one of the last kings of the Herakleopolitan period, the ninth and tenth dynasties (c.2165–2040 BCE). That period is known chiefly for the strife between the Herakleopolitans in the north of Egypt and the Thebans in the south of Egypt. The Turin Canon of kings, a papyrus in the Egyptian Museum (Museo Egizio) in Turin, Italy, lists eighteen Herakleopolitan kings, but most of them were ephemeral rulers for whom little or no further evidence exists. Contemporary evidence for Merikare suggests that he was the most important and longest reigning king of that period. His connection with the struggle against the Thebans is evident from the biographical inscription of the nomarch Khety in a tomb at Asyut in Middle Egypt, the nomarchs of which supported the Herakleopolitans. The much destroyed text describes scenes of conflict in which Merikare's name is prominent. The same inscription also tells of the renovation of the temple of Wepwawet, the local god, by order of the king.
Merikare's pyramid was called “The Pyramid which is Flourishing of Places,” known from the titles of officials who served its cult and who were buried at Saqqara. Although not yet identified, an unexcavated pyramid at Saqqara close to that of King Teti of the sixth dynasty may prove to be Merikare's. The name of Merikare was immortalized in a literary work, Instructions for Merikare, the author of which is purported to be his father, a king whose name is lost. The author advises his son on kingship, but there are also remarkable passages of regret as to actions taken in his own reign. All the preserved papyri on which this work was written has been dated to the New Kingdom, but the literary form suggests that it was composed in the early Middle Kingdom, perhaps not long after the Thebans triumphed.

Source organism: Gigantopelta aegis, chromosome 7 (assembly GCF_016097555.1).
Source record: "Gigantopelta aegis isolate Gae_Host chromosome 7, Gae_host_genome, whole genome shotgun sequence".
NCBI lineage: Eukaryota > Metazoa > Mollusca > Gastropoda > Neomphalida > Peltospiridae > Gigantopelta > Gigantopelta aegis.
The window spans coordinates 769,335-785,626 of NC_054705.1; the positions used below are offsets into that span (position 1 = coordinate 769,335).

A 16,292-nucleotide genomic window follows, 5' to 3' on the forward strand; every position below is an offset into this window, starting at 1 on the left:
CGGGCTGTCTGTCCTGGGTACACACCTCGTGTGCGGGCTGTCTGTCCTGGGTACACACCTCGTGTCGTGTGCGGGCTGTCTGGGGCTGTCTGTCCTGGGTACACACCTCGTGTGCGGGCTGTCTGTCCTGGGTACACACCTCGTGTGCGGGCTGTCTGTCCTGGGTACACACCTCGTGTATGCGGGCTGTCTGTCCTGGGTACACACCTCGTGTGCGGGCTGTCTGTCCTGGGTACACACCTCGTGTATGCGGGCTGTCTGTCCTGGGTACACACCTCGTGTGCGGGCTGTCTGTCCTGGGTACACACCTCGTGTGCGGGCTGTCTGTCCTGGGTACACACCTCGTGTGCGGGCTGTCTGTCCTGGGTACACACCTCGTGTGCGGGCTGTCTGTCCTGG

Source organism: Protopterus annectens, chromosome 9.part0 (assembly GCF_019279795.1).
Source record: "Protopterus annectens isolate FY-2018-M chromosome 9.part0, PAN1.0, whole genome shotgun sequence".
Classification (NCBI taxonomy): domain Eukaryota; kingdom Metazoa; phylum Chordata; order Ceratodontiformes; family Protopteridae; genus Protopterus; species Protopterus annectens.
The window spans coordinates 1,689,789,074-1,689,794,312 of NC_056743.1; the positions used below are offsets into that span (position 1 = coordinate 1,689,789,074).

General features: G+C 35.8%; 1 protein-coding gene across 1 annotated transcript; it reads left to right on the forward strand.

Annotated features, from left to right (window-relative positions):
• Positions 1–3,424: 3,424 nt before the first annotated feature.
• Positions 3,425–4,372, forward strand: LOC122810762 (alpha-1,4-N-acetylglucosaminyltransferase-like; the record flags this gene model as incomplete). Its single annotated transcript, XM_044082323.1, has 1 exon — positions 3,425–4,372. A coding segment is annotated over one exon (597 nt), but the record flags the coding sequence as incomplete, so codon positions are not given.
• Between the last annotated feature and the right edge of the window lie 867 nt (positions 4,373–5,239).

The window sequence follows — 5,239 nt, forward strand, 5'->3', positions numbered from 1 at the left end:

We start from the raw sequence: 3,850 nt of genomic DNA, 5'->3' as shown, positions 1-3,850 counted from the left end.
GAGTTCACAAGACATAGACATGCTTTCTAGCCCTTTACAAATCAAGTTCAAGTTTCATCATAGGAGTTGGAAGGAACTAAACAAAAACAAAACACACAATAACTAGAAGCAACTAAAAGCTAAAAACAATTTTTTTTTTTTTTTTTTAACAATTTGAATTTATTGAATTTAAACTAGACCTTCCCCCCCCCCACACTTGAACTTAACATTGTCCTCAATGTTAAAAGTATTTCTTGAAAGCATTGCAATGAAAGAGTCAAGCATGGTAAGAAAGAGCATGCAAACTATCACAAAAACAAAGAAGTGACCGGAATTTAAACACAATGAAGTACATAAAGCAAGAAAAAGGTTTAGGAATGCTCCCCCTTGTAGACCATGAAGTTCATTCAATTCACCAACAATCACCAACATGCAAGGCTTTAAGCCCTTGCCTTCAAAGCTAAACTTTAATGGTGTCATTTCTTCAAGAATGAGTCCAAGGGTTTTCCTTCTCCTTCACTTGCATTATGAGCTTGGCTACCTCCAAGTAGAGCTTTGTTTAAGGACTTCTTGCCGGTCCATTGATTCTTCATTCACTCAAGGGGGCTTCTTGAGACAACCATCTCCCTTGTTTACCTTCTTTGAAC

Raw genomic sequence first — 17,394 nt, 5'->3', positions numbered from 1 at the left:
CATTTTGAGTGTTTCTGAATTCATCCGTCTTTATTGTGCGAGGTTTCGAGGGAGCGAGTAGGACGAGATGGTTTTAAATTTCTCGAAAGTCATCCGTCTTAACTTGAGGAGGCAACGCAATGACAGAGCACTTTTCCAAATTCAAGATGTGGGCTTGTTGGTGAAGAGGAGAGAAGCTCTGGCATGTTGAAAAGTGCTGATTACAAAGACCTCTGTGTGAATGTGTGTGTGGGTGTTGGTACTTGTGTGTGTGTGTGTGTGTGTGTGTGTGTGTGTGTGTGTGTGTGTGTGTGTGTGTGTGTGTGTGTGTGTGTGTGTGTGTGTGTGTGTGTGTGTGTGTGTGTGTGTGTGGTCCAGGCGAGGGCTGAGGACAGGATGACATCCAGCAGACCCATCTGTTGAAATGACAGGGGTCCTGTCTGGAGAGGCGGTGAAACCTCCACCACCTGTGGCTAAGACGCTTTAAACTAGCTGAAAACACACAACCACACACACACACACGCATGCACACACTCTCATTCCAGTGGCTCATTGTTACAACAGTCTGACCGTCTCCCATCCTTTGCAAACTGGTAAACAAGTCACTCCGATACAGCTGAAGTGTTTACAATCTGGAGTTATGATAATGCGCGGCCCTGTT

See also INSTRUCTIONS FOR MERIKARE.
- Lichtheim, Miriam. Ancient Egyptian Literature: A Book of Readings. Berkeley, 1973. Contains a description and translation of Instructions for Merikare.
- Malek, Jaromir. “King Merykare and His Pyramid.” In Hommages à Jean Leclant, edited by C. Berger, vol. 4, pp. 203–214. Bibliothèque d'études, 106. Cairo, 1994. The known facts about Merikare are included in Malek's article.